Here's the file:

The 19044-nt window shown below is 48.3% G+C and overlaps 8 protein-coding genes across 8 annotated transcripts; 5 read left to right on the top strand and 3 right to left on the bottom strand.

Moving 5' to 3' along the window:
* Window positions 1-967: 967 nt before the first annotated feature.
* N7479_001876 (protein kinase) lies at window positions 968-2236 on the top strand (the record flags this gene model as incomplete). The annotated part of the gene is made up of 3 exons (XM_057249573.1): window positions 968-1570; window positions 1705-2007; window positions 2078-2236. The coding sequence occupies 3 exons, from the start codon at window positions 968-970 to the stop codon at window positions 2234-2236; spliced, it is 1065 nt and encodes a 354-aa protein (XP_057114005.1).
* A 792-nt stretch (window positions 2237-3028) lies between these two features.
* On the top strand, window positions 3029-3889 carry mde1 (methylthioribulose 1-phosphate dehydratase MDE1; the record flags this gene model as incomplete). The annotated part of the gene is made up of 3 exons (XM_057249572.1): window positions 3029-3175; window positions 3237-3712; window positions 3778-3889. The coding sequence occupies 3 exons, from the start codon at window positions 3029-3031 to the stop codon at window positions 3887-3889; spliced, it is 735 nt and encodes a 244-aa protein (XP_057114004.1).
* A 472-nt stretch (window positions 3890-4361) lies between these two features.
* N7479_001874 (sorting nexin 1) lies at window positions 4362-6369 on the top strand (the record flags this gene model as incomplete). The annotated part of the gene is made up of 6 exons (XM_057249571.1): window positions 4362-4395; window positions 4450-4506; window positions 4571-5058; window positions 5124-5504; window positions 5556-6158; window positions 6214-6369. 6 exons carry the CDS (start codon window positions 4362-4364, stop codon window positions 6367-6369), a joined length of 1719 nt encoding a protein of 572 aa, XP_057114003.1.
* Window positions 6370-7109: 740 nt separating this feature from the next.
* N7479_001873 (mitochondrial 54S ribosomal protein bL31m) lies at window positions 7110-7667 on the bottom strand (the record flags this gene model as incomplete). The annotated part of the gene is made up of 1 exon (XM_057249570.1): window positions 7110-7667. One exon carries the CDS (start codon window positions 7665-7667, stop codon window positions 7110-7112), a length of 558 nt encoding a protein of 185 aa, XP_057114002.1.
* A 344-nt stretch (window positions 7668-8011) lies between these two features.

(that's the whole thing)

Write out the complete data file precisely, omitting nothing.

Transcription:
The 19044-nt window shown below is 48.3% G+C and overlaps 8 protein-coding genes across 8 annotated transcripts; 5 read left to right on the top strand and 3 right to left on the bottom strand.

Moving 5' to 3' along the window:
* Window positions 1-967: 967 nt before the first annotated feature.
* N7479_001876 (protein kinase) lies at window positions 968-2236 on the top strand (the record flags this gene model as incomplete). The annotated part of the gene is made up of 3 exons (XM_057249573.1): window positions 968-1570; window positions 1705-2007; window positions 2078-2236. The coding sequence occupies 3 exons, from the start codon at window positions 968-970 to the stop codon at window positions 2234-2236; spliced, it is 1065 nt and encodes a 354-aa protein (XP_057114005.1).
* A 792-nt stretch (window positions 2237-3028) lies between these two features.
* On the top strand, window positions 3029-3889 carry mde1 (methylthioribulose 1-phosphate dehydratase MDE1; the record flags this gene model as incomplete). The annotated part of the gene is made up of 3 exons (XM_057249572.1): window positions 3029-3175; window positions 3237-3712; window positions 3778-3889. The coding sequence occupies 3 exons, from the start codon at window positions 3029-3031 to the stop codon at window positions 3887-3889; spliced, it is 735 nt and encodes a 244-aa protein (XP_057114004.1).
* A 472-nt stretch (window positions 3890-4361) lies between these two features.
* N7479_001874 (sorting nexin 1) lies at window positions 4362-6369 on the top strand (the record flags this gene model as incomplete). The annotated part of the gene is made up of 6 exons (XM_057249571.1): window positions 4362-4395; window positions 4450-4506; window positions 4571-5058; window positions 5124-5504; window positions 5556-6158; window positions 6214-6369. 6 exons carry the CDS (start codon window positions 4362-4364, stop codon window positions 6367-6369), a joined length of 1719 nt encoding a protein of 572 aa, XP_057114003.1.
* Window positions 6370-7109: 740 nt separating this feature from the next.
* N7479_001873 (mitochondrial 54S ribosomal protein bL31m) lies at window positions 7110-7667 on the bottom strand (the record flags this gene model as incomplete). The annotated part of the gene is made up of 1 exon (XM_057249570.1): window positions 7110-7667. One exon carries the CDS (start codon window positions 7665-7667, stop codon window positions 7110-7112), a length of 558 nt encoding a protein of 185 aa, XP_057114002.1.
* A 344-nt stretch (window positions 7668-8011) lies between these two features.